• The offer must be definite, certain and concrete.
  • The offer must be properly communicated to the acceptor (offeree).
  • It must be made with the intention of creating a legal relationship.
Hence, all these requisites must be fulfilled to consider a valid offer. And in this case the owners of the property have every right including the right to sell the property. So however, the respondent furnished no offer regarding the sale of his property and the appellant wrongfully assumed that for quoting the lowest price when enquired and tendered to sell the property. At last, it is proved that the mere quotation of price is not an offer but merely an invitation to offer, which I have already discussed.

An offer is an expression of willingness to be legally bound on certain terms, without further negotiation. A valid and concluded contract requires a proposal and an acceptance of the proposal. And to make a contract binding it is necessary that the proposal must be accepted and also the acceptance of the proposal must be notified to the proposer. A mere statement contains no implied acceptance to hold. This is because a legally enforceable agreement requires certainty to hold.

In conclusion, the case of Harvey v. Facey stands as a pivotal example of contract law jurisprudence, highlighting the importance of clear communication and mutual agreement in the formation of legally binding contracts. The judgment underscores the fundamental principles governing offer and acceptance, emphasizing the need for definitiveness, clarity, and certainty in contractual negotiations.

Through a meticulous analysis of the communications between the parties, the court reached a reasoned decision that there was no binding contract between Harvey and Facey. The judgment elucidated the significance of interpreting contractual communications objectively, considering how a reasonable person would understand the messages exchanged.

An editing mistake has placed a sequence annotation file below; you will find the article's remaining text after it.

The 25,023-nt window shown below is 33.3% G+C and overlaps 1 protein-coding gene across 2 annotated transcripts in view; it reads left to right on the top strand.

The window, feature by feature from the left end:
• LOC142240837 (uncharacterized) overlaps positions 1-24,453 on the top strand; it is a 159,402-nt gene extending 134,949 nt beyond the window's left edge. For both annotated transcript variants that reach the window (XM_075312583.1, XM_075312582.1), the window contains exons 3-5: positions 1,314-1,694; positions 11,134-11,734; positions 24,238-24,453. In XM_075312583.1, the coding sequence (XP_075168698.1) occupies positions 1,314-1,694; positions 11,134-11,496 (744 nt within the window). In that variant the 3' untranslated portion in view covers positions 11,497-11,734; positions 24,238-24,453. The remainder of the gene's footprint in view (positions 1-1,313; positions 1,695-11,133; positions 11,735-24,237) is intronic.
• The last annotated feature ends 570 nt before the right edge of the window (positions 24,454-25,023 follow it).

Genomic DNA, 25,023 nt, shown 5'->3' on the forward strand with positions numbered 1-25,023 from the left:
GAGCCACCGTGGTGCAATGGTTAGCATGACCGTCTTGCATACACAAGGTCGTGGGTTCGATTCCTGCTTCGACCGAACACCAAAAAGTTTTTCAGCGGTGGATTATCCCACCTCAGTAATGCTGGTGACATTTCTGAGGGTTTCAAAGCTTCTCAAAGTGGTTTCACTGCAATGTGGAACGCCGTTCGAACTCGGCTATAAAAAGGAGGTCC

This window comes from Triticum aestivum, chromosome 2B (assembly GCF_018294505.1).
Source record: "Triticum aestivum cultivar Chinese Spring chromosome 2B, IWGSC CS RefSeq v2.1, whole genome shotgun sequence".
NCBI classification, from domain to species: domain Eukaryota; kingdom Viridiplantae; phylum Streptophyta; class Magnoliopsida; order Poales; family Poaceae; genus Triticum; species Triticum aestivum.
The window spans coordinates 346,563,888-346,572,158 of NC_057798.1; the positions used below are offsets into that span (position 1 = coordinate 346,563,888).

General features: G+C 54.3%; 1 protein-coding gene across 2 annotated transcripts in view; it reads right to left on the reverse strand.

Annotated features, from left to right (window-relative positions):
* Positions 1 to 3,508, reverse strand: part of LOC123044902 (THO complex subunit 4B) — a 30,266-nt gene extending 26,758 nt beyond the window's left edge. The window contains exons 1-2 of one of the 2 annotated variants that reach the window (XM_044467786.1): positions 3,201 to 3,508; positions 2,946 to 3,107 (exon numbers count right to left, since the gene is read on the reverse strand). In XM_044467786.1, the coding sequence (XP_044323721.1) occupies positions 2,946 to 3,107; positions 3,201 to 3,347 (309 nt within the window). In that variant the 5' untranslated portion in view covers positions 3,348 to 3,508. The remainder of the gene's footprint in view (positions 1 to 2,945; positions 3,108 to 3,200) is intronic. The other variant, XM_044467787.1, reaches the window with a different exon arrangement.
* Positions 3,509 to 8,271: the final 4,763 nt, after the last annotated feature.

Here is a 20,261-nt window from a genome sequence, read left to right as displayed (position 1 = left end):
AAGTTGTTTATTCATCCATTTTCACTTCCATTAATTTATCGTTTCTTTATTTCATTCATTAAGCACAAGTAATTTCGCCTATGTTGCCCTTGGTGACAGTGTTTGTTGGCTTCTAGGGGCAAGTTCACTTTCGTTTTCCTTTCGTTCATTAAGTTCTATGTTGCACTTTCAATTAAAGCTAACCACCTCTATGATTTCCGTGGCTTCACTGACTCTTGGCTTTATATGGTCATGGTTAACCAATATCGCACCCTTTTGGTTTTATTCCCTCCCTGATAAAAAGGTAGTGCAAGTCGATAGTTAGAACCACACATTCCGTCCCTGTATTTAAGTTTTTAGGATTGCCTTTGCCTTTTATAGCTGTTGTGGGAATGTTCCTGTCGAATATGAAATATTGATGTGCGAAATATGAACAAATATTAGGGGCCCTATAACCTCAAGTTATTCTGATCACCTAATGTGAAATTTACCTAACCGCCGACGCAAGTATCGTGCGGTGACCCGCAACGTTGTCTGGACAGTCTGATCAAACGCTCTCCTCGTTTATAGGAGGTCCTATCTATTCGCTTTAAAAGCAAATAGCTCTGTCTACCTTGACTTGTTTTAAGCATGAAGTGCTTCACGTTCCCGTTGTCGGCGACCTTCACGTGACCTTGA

Moreover, the case serves as a reminder of the critical role of the courts in interpreting and applying legal principles to resolve disputes and uphold the integrity of contractual relationships. By adhering to established legal standards and precedents, the judgment in Harvey v. Facey contributes to the development of contract law jurisprudence, providing clarity and guidance to parties engaged in contractual negotiations.

Ultimately, the case underscores the importance of vigilance and precision in contractual dealings, urging parties to express their intentions clearly and unambiguously to avoid misunderstandings and disputes. In doing so, it reinforces the principles of fairness, equity, and justice that underpin contract law, ensuring the integrity and enforceability of contractual agreements in the realm of commercial transactions and beyond.